Five Financial Errors That Will Cost You During a Divorce


Duncan E. White, Owner
Inkpointe Divorce Solutions, LLC

IRMO, SC – For most people, the divorce process is draining and exhausting. Many people describe it as being frozen, numb or moving in slow motion. While experiencing emotional and mental trauma, you will be expected to go through your finances with a fine-tooth comb to ensure that your settlement agreement is fair and equitable. With divorce brain, that’s a lot easier said than done!

Even if you feel like you are clear headed, here are a few of the most common money mistakes to look out for when getting divorced:

  1. Underestimating expenses after the divorce. You will be asked to do a financial affidavit that reflects your expenses AFTER the divorce. It is critical that you are realistic and don’t leave anything out. This information will be used to determine if spousal maintenance is necessary. You must be sure to include everything from your health care deductibles to anticipated home repair charges for the roof you need to replace. If you underestimate your expenses by $200 per month, that’s $2,400 per year. Where is that extra money going to come from? When you are the primary breadwinner,this mistake could lead you to agree to pay maintenance that you ultimately can’t afford. A Certified Divorce Financial AnalystTM will help you scrub your affidavit for errors and make sure that you don’t leave anything out.
  2. Believing that your attorney will handle everything. Your attorney is an expert in the law, not finances. Would you ask your doctor for advice about repairing your car? No!So, why would you expect your attorney to be an expert in finances? The attorney’s job is to ask you to fill out your financial affidavit and take your word that it is correct. A good attorney will glance over it looking for any glaring errors but that’s about it. The most commonly miss-valued asset is a pension. Oftentimes, the pension is the most valuable asset in the marriage. I often see attorneys accept a present value statement from a pension as the correct value to include as marital property. It’s not. Not by a long shot. A CDFA® can value it properly and make sure that tax ramifications are considered and won’t be an issue down the road.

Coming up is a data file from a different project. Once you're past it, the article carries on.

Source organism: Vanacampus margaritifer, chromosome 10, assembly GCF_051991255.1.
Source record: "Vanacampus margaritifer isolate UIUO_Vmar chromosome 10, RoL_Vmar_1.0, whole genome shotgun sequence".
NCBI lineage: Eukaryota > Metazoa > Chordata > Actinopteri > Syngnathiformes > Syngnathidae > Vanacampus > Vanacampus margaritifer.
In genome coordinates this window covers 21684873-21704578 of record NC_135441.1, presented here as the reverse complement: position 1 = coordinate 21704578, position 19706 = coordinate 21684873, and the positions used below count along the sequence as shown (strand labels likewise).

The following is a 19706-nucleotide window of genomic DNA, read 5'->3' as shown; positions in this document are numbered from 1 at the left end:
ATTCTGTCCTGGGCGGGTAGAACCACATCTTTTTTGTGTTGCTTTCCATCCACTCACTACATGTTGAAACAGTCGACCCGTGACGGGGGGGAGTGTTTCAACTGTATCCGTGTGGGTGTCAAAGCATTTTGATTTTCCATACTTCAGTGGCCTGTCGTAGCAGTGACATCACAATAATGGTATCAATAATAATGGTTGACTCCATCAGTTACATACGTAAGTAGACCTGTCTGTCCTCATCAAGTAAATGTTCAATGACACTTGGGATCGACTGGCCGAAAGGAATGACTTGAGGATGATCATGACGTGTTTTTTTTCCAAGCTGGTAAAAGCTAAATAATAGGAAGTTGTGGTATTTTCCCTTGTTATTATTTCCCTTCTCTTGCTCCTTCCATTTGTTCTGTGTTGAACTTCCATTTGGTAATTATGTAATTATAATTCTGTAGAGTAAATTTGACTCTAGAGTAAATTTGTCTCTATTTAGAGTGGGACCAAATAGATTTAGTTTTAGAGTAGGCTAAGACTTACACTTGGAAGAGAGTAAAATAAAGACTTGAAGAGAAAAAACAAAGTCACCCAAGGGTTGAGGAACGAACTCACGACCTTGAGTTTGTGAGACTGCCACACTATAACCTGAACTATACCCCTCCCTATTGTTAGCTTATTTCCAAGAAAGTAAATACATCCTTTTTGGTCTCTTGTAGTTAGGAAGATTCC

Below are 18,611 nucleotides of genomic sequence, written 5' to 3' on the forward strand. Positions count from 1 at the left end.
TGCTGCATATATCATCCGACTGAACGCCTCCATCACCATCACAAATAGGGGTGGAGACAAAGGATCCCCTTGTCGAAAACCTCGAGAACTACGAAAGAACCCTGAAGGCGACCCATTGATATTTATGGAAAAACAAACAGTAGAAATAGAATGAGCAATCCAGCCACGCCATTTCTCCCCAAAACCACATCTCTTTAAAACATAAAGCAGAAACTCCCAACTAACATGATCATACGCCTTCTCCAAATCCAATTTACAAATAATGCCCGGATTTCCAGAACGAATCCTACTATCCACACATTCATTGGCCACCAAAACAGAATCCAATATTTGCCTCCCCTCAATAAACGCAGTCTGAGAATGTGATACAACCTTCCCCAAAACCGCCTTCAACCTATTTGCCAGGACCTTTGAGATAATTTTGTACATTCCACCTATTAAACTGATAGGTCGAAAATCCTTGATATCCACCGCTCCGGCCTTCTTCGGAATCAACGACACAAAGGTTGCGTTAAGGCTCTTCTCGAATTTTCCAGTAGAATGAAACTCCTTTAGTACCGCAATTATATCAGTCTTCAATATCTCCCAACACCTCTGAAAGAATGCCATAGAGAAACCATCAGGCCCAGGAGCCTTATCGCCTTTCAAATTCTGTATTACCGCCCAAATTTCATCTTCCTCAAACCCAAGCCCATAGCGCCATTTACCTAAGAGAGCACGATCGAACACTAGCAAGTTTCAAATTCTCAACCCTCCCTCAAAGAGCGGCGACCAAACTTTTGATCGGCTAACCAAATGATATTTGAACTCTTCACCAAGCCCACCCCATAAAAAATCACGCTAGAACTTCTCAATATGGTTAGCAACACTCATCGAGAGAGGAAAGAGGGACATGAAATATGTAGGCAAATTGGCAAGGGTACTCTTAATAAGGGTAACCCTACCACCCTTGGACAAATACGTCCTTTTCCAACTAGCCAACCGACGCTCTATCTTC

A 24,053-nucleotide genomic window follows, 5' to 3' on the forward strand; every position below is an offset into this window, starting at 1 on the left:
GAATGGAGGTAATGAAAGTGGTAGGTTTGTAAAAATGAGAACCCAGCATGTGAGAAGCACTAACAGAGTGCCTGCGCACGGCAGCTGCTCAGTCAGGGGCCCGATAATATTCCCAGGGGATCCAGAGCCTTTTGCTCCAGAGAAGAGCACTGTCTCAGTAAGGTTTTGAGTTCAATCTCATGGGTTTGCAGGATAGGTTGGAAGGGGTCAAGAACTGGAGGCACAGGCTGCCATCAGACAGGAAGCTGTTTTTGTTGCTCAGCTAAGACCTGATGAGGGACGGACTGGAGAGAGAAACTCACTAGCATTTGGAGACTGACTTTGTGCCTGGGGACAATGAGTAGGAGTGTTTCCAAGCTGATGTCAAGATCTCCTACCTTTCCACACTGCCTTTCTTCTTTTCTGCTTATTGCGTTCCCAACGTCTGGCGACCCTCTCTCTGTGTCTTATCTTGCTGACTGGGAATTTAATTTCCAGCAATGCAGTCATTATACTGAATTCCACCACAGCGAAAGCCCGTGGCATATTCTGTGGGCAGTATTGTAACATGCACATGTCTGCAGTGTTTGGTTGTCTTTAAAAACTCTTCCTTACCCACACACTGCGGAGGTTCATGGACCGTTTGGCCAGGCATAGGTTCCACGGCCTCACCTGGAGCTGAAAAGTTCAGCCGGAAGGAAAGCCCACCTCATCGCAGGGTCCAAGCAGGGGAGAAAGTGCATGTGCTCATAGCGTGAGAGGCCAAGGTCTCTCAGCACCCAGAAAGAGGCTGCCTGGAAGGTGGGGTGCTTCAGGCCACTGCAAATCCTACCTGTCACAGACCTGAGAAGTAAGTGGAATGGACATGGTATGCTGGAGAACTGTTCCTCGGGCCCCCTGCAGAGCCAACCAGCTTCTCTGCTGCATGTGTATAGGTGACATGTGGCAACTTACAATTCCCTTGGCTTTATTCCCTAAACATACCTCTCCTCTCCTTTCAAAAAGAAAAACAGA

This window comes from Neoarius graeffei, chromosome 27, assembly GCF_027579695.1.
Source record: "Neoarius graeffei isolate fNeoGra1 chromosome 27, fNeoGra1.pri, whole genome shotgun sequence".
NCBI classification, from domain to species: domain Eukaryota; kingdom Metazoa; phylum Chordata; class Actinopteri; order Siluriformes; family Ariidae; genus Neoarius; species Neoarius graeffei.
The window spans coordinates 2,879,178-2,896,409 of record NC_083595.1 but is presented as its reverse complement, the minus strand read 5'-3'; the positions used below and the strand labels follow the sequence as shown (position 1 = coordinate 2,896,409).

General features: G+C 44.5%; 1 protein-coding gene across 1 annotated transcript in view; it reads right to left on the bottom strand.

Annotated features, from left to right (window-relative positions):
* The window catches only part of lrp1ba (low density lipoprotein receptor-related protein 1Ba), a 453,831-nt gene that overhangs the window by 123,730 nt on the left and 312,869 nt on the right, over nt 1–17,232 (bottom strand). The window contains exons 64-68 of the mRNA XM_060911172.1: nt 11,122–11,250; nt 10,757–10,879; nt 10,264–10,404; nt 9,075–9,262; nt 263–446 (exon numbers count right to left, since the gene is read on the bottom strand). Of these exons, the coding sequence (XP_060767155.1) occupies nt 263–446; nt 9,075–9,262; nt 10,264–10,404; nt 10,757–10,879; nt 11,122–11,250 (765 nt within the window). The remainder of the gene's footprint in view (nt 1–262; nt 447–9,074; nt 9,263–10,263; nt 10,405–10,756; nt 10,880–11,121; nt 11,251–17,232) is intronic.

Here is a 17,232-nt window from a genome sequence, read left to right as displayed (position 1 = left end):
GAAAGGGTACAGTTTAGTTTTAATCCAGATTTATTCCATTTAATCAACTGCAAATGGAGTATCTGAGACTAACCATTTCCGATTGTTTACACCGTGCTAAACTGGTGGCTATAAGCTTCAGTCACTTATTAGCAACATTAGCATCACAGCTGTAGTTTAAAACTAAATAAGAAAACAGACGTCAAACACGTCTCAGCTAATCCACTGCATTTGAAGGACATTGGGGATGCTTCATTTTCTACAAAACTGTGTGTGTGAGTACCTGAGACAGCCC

3. Not consideringtax deductions. Not everyone realizes that portions of your attorney or CDFA® fees during divorce are tax deductible. In fact, very few people do. Any fees for obtaining alimony and/or retirement funds during your divorce proceedings may be tax deductible (this means QDRO fees). Also forgotten are how to handle tax deductions post-divorce. Who will claim the children? Should you alternate them each year? What about tax issues when selling the marital home? All ofthese issues need to be addressed on the front end of the settlement, so you don’t experience ongoing divorce wreckage for years to come.
  4. Letting attorneys do the talking for you. The more you and your spouse can work out by just communicating, the more money you’ll save. I’ve seen many couples that could not bear to be in the same room,but consider the cost.If you have your attorney relay information to the other spouse’s attorney, you’re racking up bills upwards of $600 an hour because you refuse to talk. This makes sense to no one. Get over any anger and talk about what will work. Get through it so you can get over it.
  5. Letting your emotions make your decisions. So many people going through divorce just want to “get it over with.” This is not the time to throw your hands up and agree to a settlement just to be done with it.This kind of thinking is why divorce so often leads to bankruptcy! A 50/50 split of assets is almost NEVER a truly equitable settlement. So, put the emotions aside and talk to your spouse. Take your time and make sure you thoroughly understand what your future will look like after your divorce and be sure to hire the right professionals to help you.

Duncan E. White is a Certified Divorce Financial Analyst (CDFA®) and has been a licensed financial advisor since 2010. He leads a Second Saturday Divorce Workshop each month for the benefit of those seeking information about the divorce process.

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Content in this material is for general information only and not intended to provide specific advice or recommendations for any individual. LPL Financial and Inkpointe Divorce Solutions do not offer tax, legal or mortgage lending services or advice.